Beware of Door to Door Wheelchair Sales

by Donna McCollum

Police in Nacogdoches are warning East Texans about an alleged medicare scam. It involves the delivery of so-called "free" scooters and electric wheelchairs. This questionable way of doing business harms unsuspecting elderly people, as well as all taxpayers.

Gale Benton, 83, walks all around his Nacogdoches home. He even walks to church sometimes. So why would he need a wheelchair?

"I don't know. I thought it was sent here by the government," said the elderly man.

Even more perplexed was Benton's grandson, who helps look after his grandfather's personal affairs.

"Here sitting in the living room is a very expensive-looking electric wheelchair," recalled Johnson.

Johnson ordered that the wheelchair be picked up. Immediately he suspected a scam.

Reputable dealers like Monty Woodford of Texas Mobility Products said Johnson's hunches are probably right.

"They're billing Medicare for one item, a power electric wheelchair and in many cases delivering a second item which is a much cheaper item, which is out-and-out fraud," explained Woodford.

Customers in Nacogdoches, Timpson, Garrison and Center have been approached by people claiming to be doctors who can sign-off on the Medicare request.

Johnson said, "This person was supposedly passing himself off as a physician. I've never known a physician riding around in a vehicle and signing prescriptions off on the spot for something like that."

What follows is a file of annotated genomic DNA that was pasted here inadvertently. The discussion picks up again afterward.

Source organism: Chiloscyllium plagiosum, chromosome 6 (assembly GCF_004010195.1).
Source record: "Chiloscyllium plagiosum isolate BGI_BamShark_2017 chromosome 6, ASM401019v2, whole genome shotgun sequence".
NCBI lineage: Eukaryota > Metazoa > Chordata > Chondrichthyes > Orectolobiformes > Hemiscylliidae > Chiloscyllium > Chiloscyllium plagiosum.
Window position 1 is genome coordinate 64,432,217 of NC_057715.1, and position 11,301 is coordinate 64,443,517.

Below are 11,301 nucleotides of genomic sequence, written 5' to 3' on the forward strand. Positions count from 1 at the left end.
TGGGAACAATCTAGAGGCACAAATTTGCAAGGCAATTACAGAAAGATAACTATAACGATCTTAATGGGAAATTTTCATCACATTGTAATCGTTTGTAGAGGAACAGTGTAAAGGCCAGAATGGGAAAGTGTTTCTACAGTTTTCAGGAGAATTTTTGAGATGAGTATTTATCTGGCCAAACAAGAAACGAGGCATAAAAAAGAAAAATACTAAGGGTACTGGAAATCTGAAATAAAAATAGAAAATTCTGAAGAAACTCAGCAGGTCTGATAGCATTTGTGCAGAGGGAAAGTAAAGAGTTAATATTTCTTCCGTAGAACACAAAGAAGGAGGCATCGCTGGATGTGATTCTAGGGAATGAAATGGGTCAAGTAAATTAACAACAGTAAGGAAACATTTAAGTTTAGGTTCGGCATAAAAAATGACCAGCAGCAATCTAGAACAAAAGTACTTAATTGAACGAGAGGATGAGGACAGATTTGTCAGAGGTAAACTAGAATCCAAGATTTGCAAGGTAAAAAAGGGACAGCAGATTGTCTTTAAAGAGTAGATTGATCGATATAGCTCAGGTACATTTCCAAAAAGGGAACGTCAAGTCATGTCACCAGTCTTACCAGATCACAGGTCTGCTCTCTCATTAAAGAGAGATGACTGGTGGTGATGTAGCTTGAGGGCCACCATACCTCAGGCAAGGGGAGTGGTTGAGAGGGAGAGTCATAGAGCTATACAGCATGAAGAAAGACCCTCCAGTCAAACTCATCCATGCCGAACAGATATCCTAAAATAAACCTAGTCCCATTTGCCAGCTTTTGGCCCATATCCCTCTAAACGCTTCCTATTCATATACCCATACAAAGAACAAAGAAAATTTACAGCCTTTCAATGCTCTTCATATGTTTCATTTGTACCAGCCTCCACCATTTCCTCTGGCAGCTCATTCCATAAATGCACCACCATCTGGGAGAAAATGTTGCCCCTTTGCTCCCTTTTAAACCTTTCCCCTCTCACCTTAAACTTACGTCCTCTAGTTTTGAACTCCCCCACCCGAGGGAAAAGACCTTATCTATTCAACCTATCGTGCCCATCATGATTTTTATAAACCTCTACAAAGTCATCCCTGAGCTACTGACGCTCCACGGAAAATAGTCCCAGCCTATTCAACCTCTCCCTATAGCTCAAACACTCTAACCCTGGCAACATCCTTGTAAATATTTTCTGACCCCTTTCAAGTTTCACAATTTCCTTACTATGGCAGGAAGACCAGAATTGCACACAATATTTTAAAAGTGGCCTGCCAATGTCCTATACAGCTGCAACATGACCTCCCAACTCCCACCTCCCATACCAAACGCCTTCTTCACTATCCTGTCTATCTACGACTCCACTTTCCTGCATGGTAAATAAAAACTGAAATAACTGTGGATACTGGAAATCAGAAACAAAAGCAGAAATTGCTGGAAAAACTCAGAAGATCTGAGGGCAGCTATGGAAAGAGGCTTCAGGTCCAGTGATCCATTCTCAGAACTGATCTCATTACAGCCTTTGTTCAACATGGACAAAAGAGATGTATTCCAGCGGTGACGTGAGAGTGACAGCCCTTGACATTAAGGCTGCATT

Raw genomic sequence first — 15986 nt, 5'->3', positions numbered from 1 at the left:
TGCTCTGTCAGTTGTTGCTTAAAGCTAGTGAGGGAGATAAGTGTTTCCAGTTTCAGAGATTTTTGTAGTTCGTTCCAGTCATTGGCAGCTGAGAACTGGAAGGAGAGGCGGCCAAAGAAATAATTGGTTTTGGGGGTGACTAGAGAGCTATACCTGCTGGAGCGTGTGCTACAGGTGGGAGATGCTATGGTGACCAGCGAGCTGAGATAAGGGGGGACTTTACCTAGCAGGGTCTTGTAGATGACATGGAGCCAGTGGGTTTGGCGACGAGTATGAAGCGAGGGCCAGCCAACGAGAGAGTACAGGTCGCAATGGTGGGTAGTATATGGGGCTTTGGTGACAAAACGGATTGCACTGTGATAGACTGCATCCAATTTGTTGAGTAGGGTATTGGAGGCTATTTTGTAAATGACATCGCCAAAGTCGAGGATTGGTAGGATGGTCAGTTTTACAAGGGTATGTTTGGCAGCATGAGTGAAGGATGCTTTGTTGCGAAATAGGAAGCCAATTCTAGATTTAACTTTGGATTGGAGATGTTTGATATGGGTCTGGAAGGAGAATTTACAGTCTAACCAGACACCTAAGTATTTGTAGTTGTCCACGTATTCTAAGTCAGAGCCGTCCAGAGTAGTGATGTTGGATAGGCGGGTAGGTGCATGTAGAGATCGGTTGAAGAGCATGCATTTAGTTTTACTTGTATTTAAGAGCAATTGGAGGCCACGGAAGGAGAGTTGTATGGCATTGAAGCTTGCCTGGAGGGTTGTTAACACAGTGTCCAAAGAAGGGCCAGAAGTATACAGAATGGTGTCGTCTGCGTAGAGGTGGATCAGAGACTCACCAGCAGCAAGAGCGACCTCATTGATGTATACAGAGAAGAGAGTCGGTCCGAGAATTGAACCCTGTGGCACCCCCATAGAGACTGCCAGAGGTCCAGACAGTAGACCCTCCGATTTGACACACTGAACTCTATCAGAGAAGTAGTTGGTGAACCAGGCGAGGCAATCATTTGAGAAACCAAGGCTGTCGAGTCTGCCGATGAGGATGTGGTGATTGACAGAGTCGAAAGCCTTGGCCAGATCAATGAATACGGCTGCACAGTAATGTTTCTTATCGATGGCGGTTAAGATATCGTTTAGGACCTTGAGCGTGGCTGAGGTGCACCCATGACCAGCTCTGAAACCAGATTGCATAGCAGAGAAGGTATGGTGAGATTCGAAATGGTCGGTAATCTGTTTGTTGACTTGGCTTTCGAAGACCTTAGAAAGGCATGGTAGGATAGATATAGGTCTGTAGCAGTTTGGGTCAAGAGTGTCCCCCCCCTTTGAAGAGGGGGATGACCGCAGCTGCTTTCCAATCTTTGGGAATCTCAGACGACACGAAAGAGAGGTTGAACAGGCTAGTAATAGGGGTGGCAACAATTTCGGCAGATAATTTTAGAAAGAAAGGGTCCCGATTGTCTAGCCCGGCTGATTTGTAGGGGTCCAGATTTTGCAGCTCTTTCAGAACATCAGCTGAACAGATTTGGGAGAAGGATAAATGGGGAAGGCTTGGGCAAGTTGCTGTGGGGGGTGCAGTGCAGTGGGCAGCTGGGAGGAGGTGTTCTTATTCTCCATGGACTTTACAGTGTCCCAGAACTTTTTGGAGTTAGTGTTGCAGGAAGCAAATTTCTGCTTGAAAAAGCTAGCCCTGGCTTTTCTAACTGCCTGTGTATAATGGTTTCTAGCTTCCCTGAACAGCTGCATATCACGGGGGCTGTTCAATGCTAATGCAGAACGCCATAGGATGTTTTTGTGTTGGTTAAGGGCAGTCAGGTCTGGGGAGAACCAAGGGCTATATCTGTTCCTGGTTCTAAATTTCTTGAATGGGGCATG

They don't. Nor do they sign customers' signatures on documents which concerned Johnson. "What concerned me about the invoice, one was his signature, two were not his writing."

There are other reasons why you need to make sure you're dealing with a reputable company. Medicare or Medicaid will only purchase a mobility item for a person once. If you get one from a dishonest source and it turns out to be a lemon your chances of getting future help are slim.

Law enforcement is warning customers to be wary. Johnson provides the same advice. "Do not give out personal information, consult your own physician, and do not let someone dupe you into believing he is a physician."

"I didn't need it. Really, I can get around pretty good," said Benton.

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